U.S. needs to ramp up response to stop Ebola
By Rep. Kenny Marchant (R-Texas)
October 22, 2014, 8:00 am
America is behind the curve in tackling Ebola. When Liberian-national Thomas Duncan arrived in Dallas, he was later diagnosed with Ebola and died within several days. Two of the healthcare workers who nobly cared for Duncan have since contracted Ebola, while others are being monitored for the disease. It could get worse before it gets better.
Ebola is a critical test of America’s preparedness to stop an epidemic. According to the World Health Organization (WHO), Ebola has killed more than 4,000 people and infected more than 8,000, almost all of them from three West African countries. Only one individual in America has died this year from Ebola so far, but we need a much faster and highly coordinated response to contain the virus from spreading.
North Texas, the home of my congressional district, has become a proving ground to tackle the virus. Much attention has understandably been devoted to how the first patient arrived in Texas and when he was diagnosed with the disease. Too little is paid to how the virus can be managed and overcome.
Three things are urgently needed. The first is an immediate flight travel ban to the United States from Liberia, Guinea, and Sierra Leone. A temporary travel moratorium on non-U.S. citizens from the three major affected countries of Ebola would significantly reduce the possible spread of the disease in America. Medical workers should be allowed to freely travel to the region, but appropriate quarantine measures must be in place on their return. Visas from those in the affected countries should also be temporarily put on hold. The Stop Ebola Act, which Congressman Sam Johnson (TX-03) and I will introduce, would do just that.
The second is enhanced screenings at Dallas/Fort Worth (DFW) International Airport for passengers from the affected areas and those who require appropriate medical assessments. The Obama administration recently selected five U.S. airports for enhanced screening for passengers arriving from Liberia, Guinea, and Sierra Leone. The DFW Airport, while it does not receive any direct flights from the three countries, should also receive enhanced screening for passengers from those countries. DFW is the world’s third busiest airport and passengers from West Africa can clearly make a simple connecting flight to reach North Texas. It only makes sense to screen passengers from the affected Ebola countries at DFW.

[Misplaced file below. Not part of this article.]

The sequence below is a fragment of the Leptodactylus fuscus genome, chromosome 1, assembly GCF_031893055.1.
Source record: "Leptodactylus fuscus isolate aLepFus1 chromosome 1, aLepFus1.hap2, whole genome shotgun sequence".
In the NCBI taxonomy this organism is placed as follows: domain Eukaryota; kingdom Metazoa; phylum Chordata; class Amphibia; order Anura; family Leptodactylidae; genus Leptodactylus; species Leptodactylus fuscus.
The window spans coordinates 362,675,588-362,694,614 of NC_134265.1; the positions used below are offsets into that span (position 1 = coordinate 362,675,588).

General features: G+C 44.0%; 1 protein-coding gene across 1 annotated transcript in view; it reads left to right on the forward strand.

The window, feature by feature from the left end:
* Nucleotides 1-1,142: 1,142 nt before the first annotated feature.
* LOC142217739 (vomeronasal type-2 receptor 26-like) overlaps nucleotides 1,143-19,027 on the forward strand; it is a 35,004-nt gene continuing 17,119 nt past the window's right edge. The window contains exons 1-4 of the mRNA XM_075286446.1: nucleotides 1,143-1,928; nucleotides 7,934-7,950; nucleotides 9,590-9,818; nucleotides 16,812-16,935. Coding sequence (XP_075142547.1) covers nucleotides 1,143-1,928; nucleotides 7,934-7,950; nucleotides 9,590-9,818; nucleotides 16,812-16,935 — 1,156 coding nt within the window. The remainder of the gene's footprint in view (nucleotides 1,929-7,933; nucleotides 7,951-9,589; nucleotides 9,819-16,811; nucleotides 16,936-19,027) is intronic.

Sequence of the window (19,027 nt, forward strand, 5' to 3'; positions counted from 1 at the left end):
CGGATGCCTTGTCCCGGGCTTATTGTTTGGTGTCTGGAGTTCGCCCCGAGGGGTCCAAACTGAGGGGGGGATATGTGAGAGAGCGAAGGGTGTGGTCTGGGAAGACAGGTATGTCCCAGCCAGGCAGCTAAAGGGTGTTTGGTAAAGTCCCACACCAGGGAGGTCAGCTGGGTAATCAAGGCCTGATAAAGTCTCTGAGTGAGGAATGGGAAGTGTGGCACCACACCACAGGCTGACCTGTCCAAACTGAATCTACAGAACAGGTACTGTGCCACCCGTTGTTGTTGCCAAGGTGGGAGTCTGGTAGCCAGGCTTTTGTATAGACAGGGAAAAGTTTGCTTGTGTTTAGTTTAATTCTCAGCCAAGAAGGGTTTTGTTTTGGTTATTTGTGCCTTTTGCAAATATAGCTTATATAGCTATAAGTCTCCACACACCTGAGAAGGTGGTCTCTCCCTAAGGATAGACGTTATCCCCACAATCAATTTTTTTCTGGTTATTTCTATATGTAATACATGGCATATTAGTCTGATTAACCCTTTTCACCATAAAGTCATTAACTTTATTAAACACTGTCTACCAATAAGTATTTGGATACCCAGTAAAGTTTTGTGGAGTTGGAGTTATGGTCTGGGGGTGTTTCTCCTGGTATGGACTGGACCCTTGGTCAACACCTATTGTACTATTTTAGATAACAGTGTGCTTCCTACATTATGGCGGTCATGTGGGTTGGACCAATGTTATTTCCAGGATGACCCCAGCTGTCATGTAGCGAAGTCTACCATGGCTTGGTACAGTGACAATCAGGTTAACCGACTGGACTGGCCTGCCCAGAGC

The third is to have an operational Centers for Disease Control (CDC) Quarantine Station with staff at DFW Airport. There are currently 20 CDC Quarantine Stations at airports across the country. DFW, which serves more than 60 million passengers a year, should have qualified CDC workers on hand in case an individual needs to be quickly quarantined.
At a recent Homeland Security Committee field hearing in my district, it became even clearer to me that this threat should be countered more aggressively. The number of cases is roughly doubling every three weeks in the affected African countries, and we are now experiencing how easily, and tragically, the virus can be transmitted at home.
While Ebola is a terrible disease, it can be controlled. Just look at Nigeria, a country that had confirmed cases as recent as July and now has no known cases. Through decisive leadership, the right resources, and a coordinated response, the country was able to safely and effectively prevent an outbreak. The WHO declared on Monday that the outbreak in Nigeria is officially over.
As America tackles this deadly virus, we must all work together to help protect our families and community. Our local officials, healthcare workers, hospital staff, and emergency providers are doing an outstanding job to keep us safe. But to defeat Ebola at home, Washington needs to urgently ramp up its efforts.
Marchant has represented Texas’s 24th Congressional District since 2005. He sits on the Ways and Means and the Education and the Workforce committees.